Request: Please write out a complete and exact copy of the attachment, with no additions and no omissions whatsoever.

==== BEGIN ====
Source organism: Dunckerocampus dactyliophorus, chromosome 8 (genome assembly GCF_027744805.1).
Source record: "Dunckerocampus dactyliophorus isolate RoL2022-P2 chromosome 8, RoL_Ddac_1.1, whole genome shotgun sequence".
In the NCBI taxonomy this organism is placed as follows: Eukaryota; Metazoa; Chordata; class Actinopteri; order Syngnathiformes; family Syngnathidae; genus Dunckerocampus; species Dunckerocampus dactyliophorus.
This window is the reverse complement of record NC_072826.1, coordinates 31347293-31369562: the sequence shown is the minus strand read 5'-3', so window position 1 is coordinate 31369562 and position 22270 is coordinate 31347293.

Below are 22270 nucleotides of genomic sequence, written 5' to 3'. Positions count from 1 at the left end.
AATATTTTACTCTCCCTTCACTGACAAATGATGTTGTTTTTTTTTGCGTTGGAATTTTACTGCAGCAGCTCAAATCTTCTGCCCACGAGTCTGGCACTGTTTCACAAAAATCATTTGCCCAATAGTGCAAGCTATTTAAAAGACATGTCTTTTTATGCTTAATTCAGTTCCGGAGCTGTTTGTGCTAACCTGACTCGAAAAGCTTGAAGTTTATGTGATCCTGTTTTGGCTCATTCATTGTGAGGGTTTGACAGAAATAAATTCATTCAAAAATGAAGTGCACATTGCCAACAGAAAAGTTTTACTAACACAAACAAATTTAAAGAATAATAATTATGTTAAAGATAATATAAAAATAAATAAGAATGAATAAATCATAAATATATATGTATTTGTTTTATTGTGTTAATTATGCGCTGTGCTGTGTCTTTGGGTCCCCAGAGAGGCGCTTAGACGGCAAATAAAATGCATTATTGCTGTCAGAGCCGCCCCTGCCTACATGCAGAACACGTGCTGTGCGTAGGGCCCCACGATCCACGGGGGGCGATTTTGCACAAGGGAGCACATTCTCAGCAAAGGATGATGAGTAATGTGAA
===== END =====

Source organism: Dunckerocampus dactyliophorus, chromosome 8 (genome assembly GCF_027744805.1).
Source record: "Dunckerocampus dactyliophorus isolate RoL2022-P2 chromosome 8, RoL_Ddac_1.1, whole genome shotgun sequence".
In the NCBI taxonomy this organism is placed as follows: Eukaryota; Metazoa; Chordata; class Actinopteri; order Syngnathiformes; family Syngnathidae; genus Dunckerocampus; species Dunckerocampus dactyliophorus.
This window is the reverse complement of record NC_072826.1, coordinates 31347293-31369562: the sequence shown is the minus strand read 5'-3', so window position 1 is coordinate 31369562 and position 22270 is coordinate 31347293.

Below are 22270 nucleotides of genomic sequence, written 5' to 3'. Positions count from 1 at the left end.
AATATTTTACTCTCCCTTCACTGACAAATGATGTTGTTTTTTTTTGCGTTGGAATTTTACTGCAGCAGCTCAAATCTTCTGCCCACGAGTCTGGCACTGTTTCACAAAAATCATTTGCCCAATAGTGCAAGCTATTTAAAAGACATGTCTTTTTATGCTTAATTCAGTTCCGGAGCTGTTTGTGCTAACCTGACTCGAAAAGCTTGAAGTTTATGTGATCCTGTTTTGGCTCATTCATTGTGAGGGTTTGACAGAAATAAATTCATTCAAAAATGAAGTGCACATTGCCAACAGAAAAGTTTTACTAACACAAACAAATTTAAAGAATAATAATTATGTTAAAGATAATATAAAAATAAATAAGAATGAATAAATCATAAATATATATGTATTTGTTTTATTGTGTTAATTATGCGCTGTGCTGTGTCTTTGGGTCCCCAGAGAGGCGCTTAGACGGCAAATAAAATGCATTATTGCTGTCAGAGCCGCCCCTGCCTACATGCAGAACACGTGCTGTGCGTAGGGCCCCACGATCCACGGGGGGCGATTTTGCACAAGGGAGCACATTCTCAGCAAAGGATGATGAGTAATGTGAA